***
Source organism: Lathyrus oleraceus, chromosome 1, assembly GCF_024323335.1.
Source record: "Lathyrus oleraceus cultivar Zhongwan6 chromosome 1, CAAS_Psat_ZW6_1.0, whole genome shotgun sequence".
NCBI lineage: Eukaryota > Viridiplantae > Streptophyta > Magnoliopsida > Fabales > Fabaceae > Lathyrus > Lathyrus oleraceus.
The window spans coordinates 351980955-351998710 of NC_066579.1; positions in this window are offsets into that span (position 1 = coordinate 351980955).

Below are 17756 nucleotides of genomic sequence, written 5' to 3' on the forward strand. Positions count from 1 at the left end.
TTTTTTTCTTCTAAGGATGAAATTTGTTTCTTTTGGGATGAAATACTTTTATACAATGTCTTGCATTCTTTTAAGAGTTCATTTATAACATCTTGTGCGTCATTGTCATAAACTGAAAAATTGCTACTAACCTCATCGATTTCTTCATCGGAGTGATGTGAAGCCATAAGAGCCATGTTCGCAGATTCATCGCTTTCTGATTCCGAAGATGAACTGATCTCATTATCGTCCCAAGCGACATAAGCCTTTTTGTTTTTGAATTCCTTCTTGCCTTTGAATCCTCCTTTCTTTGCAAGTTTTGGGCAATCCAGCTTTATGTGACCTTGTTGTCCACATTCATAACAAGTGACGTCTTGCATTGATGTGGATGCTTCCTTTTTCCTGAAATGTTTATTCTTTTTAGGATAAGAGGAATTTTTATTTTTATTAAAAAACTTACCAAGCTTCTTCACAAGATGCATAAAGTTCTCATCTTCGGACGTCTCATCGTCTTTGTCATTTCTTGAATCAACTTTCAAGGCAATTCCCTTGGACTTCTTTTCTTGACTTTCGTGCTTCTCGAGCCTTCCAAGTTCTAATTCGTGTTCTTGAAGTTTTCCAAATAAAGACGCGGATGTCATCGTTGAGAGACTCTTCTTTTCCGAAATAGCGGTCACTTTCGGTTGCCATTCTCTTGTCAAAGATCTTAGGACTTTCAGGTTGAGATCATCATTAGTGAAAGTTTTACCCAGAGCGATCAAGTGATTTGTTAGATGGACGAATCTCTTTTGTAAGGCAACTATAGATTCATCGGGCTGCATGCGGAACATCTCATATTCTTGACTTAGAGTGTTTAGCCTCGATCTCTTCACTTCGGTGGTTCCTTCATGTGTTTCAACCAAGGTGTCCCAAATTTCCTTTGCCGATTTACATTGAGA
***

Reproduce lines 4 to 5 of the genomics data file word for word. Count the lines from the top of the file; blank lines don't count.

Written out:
The window spans coordinates 351980955-351998710 of NC_066579.1; positions in this window are offsets into that span (position 1 = coordinate 351980955).

Below are 17756 nucleotides of genomic sequence, written 5' to 3' on the forward strand. Positions count from 1 at the left end.